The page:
We believe it’s critical for our users to know about when and how governments ask us for their information. That’s why, since 2012, we’ve published information about the government requests we receive for user information and how we respond to them.
We’re constantly iterating on how we can build this report so that it’s the most informative and useful for our users. For the first time, this report now lists the non-U.S. countries from which we received legal process. People all over the world use Dropbox and we’re committed to informing and protecting all of our users, no matter where they live.
This report also includes additional granularity around how we respond to the government data requests we receive. When we apply our Government Data Request Principles to every request we receive, we look at how many accounts are listed in each piece of legal process (whether a subpoena, search warrant, or court order). Some only identify a single account, whereas others identify tens of accounts in a single request. Our report now includes how we respond to government data requests by the accounts requested, rather than simply by the number of legal process received.
We remain committed to giving notice to users whose data is being sought. In doing so, we reveal what information the government is requesting and when we will provide it and offer the user a chance to object to the production of this information if they don’t believe the government has legal justification to seek it. We will always provide notice unless we are legally prohibited by a valid court order or a state law that specifically prohibits notice.
We know that the numbers themselves only tell part of the story, so we also wanted to highlight some additional details to provide a more complete picture.
Subpoenas: Subpoenas include any legal process from law enforcement where there is no legal requirement that a judge or magistrate review the legal process. Local, state and federal government authorities may use subpoenas in both criminal and civil cases and subpoenas are typically issued by government attorneys or grand juries. We do not produce content information in response to subpoenas.
Search warrants: Search warrants require judicial review, a showing of probable cause, and must meet specificity requirements regarding the place to be searched and the items to be seized. Search warrants may be issued by local, state or federal governments, and may only be used in criminal cases. In response to valid search warrants, we produce non-content and content information.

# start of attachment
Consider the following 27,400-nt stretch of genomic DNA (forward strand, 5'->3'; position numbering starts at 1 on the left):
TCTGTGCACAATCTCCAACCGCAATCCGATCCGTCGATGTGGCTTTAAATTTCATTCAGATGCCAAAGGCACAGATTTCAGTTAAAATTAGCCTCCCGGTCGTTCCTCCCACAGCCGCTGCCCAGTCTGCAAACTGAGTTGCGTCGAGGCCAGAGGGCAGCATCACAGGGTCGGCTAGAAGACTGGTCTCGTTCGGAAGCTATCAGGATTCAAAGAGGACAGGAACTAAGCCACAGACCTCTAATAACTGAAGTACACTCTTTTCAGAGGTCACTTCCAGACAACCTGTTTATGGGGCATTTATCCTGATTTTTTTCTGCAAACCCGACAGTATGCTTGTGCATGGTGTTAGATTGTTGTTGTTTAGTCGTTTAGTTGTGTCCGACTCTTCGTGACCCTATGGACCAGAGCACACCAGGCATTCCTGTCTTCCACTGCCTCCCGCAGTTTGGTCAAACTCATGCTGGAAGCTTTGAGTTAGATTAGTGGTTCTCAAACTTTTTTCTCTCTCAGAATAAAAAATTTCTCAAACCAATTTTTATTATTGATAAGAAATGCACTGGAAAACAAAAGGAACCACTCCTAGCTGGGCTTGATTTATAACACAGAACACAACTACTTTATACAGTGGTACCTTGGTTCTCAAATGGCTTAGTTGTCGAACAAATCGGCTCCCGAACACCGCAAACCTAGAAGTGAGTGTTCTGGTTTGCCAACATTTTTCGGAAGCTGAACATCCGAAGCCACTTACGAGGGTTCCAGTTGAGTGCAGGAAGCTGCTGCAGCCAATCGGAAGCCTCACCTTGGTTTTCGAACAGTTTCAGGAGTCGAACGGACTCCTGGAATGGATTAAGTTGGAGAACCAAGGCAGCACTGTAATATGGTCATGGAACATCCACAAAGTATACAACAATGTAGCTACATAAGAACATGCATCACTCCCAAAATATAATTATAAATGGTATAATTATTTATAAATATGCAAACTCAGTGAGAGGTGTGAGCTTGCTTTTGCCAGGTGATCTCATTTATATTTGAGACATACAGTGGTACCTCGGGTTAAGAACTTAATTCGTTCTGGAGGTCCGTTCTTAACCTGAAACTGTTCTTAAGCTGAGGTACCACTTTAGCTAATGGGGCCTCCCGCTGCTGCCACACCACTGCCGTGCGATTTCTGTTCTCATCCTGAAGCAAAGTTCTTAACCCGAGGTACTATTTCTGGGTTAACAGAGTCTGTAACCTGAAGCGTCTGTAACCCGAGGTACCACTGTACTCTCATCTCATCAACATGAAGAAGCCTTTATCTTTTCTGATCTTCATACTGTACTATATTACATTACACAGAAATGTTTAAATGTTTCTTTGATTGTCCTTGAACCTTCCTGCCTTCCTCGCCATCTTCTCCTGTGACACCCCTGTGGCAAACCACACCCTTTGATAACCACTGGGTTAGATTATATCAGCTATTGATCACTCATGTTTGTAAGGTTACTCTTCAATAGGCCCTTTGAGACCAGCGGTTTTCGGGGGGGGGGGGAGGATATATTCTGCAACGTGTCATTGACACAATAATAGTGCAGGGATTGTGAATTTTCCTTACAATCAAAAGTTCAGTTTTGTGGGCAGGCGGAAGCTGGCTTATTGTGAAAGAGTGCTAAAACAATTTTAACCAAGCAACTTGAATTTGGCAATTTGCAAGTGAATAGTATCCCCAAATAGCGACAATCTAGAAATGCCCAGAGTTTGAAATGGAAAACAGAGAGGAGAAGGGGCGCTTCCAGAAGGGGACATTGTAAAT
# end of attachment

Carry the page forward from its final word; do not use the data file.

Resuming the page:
Court orders: Court orders are issued by judges and may take a variety of forms, such as a 2703(d) order under the Electronic Communications Privacy Act, in both civil and criminal cases. In response to court orders, we will not produce content information unless the court order has procedural safeguards equivalent to those of a search warrant.
National security process: National security process includes National Security Letters (“NSLs”) and orders issued under the Foreign Intelligence Surveillance Act (“FISA orders”). Dropbox is not permitted by the US government to report the exact number received.
Non-US requests: Non-US requests include any formal legal process from a non-US government seeking user data. At this time, we require non-US governments to follow the Mutual Legal Assistance Treaty process or letters rogatory process so that a US court will issue the required US legal process to Dropbox.
Non-content: When we provide “non-content” information in response to valid legal process, that means we provided subscriber information such as the name and email address associated with the account; the date of account creation and other transactional information like IP addresses. “Non-content” information does not include the files that people store in their Dropbox accounts.
Content: When we provide “content” information in response to valid legal process, that means we provided the files stored in a person’s Dropbox account, in addition to non-content information.
“No information provided”: This means that we didn’t provide any information in response to the request for one or more of the following reasons: (1) the request was duplicative of a request that we already responded to; (2) Dropbox objected to the request; (3) law enforcement withdrew the request; or (4) the request failed to specify an account.
“Account did not exist”: This means that law enforcement specified an account in their request, but that account did not exist.